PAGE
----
…appear to be a particular problem where the knee joint has been under high stress in cycling. It can occur among new recreational riders but this is usually because they make errors using their bike by setting the saddle too low and the gears too high. These mistakes cause excessive pressure on the patellofemoral joint. Getting a better fitting bicycle and saddle, adjusting the saddle properly, and using lower gears helps reduce such problems.
Avoiding back pain
If you are a back pain suferer, bicycles with combination of saddle suspension and front wheel suspension are recommended to minimise shocks and bumps to your spine, I wouldn’t recommend a full front and rear suspension, because an additional suspension makes them much heavier to ride.
Bycicle with slicker tyres are easier to ride in town due to lesser effort required, some people believe however that tyres with coarse tread are more safe and have more grip on the road. Professional cyclists know, that slick tyres are better and safer because they have better grip due to increased surface area.
Glass on the road
It is also advisable to invest in a pair of tyres with a Kevlar lining to avoid punctures and carry with you a small pump, spare inner tube and a set of levers to be able to change inner tube on the side of the road if you have a puncture. I add to that a pair of rubber gloves to keep my hands clean. After 2 or 3 punctures you will be changing an inner tube in no more than 5 minutes. We don’t want you to carry your bike, it’s much better the other way around!
If you’re already riding but experience specific pain issues, Sheldon Brown has loads of advice on adjustments you can make to your bicycle. Bike shops should be able to give proper advice as well. Also, I don’t know much about them but I hear recumbent bikes (the kind you sit down in and lay back) are quite good because they place less strain on the back and the knees, and also have a great turning capability at high speeds (again, just what I’ve heard!). The first cyclist I saw on a recumbent was an older man in his 60’s or 70’s!
Risk on the road
Furthermore, cycling in London is in some ways a big issue due to the growing numbers of cyclists on the streets but the continued (though decreasing in proportion) cyclist deaths on the roads mainly due to HGVs.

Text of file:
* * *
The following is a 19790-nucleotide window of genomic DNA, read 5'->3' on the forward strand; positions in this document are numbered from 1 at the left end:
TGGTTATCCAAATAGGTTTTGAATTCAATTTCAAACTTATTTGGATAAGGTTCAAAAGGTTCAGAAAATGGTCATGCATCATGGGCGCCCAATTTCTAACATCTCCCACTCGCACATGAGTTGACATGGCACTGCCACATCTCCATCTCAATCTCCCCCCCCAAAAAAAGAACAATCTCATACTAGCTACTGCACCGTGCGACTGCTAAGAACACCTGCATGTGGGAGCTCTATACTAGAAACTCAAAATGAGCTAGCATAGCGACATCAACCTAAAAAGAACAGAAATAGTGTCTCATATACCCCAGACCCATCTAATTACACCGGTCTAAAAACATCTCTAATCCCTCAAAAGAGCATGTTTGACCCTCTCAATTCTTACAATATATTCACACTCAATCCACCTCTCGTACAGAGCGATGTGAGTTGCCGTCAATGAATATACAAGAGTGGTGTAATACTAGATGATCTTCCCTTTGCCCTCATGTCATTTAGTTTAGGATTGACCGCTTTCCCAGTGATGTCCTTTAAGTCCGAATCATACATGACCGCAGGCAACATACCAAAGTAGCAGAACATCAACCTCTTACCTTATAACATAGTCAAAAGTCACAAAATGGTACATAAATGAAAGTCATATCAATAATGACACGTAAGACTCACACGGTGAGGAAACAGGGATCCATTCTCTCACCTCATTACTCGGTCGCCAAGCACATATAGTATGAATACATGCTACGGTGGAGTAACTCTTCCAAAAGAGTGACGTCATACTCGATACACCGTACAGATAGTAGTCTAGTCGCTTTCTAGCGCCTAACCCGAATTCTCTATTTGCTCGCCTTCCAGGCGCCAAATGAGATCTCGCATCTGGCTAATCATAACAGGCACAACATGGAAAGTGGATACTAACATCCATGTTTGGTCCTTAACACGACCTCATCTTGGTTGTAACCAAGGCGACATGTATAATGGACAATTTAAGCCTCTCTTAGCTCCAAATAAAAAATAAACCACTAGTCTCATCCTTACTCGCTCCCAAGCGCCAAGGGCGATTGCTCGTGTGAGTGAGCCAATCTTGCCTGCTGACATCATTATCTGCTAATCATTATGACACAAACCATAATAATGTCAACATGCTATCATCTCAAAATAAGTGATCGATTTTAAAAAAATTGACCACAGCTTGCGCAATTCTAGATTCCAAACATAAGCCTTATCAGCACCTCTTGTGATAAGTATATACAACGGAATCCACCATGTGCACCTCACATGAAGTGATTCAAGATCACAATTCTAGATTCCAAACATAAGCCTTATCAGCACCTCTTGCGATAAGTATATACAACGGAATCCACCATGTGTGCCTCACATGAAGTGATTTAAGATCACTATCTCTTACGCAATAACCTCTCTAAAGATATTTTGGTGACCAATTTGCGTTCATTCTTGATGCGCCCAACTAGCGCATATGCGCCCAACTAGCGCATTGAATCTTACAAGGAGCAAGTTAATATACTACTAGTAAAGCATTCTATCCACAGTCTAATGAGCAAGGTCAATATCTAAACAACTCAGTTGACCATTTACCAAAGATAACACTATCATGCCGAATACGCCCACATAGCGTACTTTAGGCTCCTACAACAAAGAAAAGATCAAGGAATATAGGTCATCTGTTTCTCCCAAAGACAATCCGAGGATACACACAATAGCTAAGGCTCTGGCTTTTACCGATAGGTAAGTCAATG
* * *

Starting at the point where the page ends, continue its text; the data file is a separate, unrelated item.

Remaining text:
I would like to note here the statistics put forward by the Bicycle Helmets Research Organisation: “The health benefits of cycling outweigh the risks** , perhaps by 20 to 1 according to one estimate*** They also state that cycling becomes even safer when more people are on the road cycling: “or a doubling in cycle use, risk decreases by a third  .”
Our neighbours in Australia had very similar resultswhen looking at cycling safety. Getting Australia Moving report and the presentation of the National Bicycling Achievement Awards was held on the 4th of June 2008 in Canberra, where the risk of cycling was estimated as follows: “The perception of risk from cycle accidents is often disproportionate to the actual risk. However, perceptions of risk were found to decrease with cycling experience. Whilst acknowledging the legitimate concerns people have to bicycle riding, the evidence demonstrates that in Australia, per 100,000 participants, an individual is seven times more likely to be hospitalised playing football than riding a bicycle.
Risk-benefit analyses consistently report that the health benefits of cycling outweigh the risks by factors ranging from five to one, to twenty to one. Another consistent feature in the literature is the robust finding that the more cyclists there are, the safer it becomes.
In fact, if cycling doubles, the risk per kilometre falls by 34%” 
Minimising risk while cycling in London
These tips make the roads safer for you, and for other people. Novice and experienced cyclists alike can learn a lot from cycle training, so contact your local council to ask about free or subsidised lessons:
- Be extra careful near large lorries The majority of cyclist fatalities involve HGVs. Read our four steps toward safer riding around lorries.